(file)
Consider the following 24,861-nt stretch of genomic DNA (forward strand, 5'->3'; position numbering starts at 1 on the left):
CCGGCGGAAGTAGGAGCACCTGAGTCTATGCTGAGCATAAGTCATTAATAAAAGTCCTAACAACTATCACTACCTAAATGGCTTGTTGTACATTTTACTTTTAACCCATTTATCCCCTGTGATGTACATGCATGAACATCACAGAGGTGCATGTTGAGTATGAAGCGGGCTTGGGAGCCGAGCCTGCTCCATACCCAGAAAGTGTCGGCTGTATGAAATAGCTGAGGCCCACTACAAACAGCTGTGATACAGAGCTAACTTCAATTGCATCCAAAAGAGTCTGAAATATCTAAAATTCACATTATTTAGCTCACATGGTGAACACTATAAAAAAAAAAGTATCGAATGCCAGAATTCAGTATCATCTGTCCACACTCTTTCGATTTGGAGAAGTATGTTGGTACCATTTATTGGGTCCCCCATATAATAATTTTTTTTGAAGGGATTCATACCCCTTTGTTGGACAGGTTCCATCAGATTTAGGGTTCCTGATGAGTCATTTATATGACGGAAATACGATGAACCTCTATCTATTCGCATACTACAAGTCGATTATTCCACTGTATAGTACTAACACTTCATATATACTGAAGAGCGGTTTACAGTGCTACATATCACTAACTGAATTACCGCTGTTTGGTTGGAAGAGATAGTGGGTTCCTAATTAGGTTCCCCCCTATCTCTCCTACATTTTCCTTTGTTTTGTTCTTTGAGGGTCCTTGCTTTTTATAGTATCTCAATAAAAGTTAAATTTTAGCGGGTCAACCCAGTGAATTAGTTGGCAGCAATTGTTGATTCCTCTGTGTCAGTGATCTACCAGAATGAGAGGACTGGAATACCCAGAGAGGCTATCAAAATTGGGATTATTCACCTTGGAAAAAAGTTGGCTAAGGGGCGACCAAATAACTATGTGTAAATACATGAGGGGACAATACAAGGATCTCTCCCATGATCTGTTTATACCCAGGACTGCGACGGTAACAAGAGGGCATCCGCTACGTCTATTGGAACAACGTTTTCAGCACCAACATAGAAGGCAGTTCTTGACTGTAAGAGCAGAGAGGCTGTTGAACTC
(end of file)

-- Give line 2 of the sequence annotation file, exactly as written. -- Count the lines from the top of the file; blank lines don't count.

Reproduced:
CCGGCGGAAGTAGGAGCACCTGAGTCTATGCTGAGCATAAGTCATTAATAAAAGTCCTAACAACTATCACTACCTAAATGGCTTGTTGTACATTTTACTTTTAACCCATTTATCCCCTGTGATGTACATGCATGAACATCACAGAGGTGCATGTTGAGTATGAAGCGGGCTTGGGAGCCGAGCCTGCTCCATACCCAGAAAGTGTCGGCTGTATGAAATAGCTGAGGCCCACTACAAACAGCTGTGATACAGAGCTAACTTCAATTGCATCCAAAAGAGTCTGAAATATCTAAAATTCACATTATTTAGCTCACATGGTGAACACTATAAAAAAAAAAGTATCGAATGCCAGAATTCAGTATCATCTGTCCACACTCTTTCGATTTGGAGAAGTATGTTGGTACCATTTATTGGGTCCCCCATATAATAATTTTTTTTGAAGGGATTCATACCCCTTTGTTGGACAGGTTCCATCAGATTTAGGGTTCCTGATGAGTCATTTATATGACGGAAATACGATGAACCTCTATCTATTCGCATACTACAAGTCGATTATTCCACTGTATAGTACTAACACTTCATATATACTGAAGAGCGGTTTACAGTGCTACATATCACTAACTGAATTACCGCTGTTTGGTTGGAAGAGATAGTGGGTTCCTAATTAGGTTCCCCCCTATCTCTCCTACATTTTCCTTTGTTTTGTTCTTTGAGGGTCCTTGCTTTTTATAGTATCTCAATAAAAGTTAAATTTTAGCGGGTCAACCCAGTGAATTAGTTGGCAGCAATTGTTGATTCCTCTGTGTCAGTGATCTACCAGAATGAGAGGACTGGAATACCCAGAGAGGCTATCAAAATTGGGATTATTCACCTTGGAAAAAAGTTGGCTAAGGGGCGACCAAATAACTATGTGTAAATACATGAGGGGACAATACAAGGATCTCTCCCATGATCTGTTTATACCCAGGACTGCGACGGTAACAAGAGGGCATCCGCTACGTCTATTGGAACAACGTTTTCAGCACCAACATAGAAGGCAGTTCTTGACTGTAAGAGCAGAGAGGCTGTTGAACTC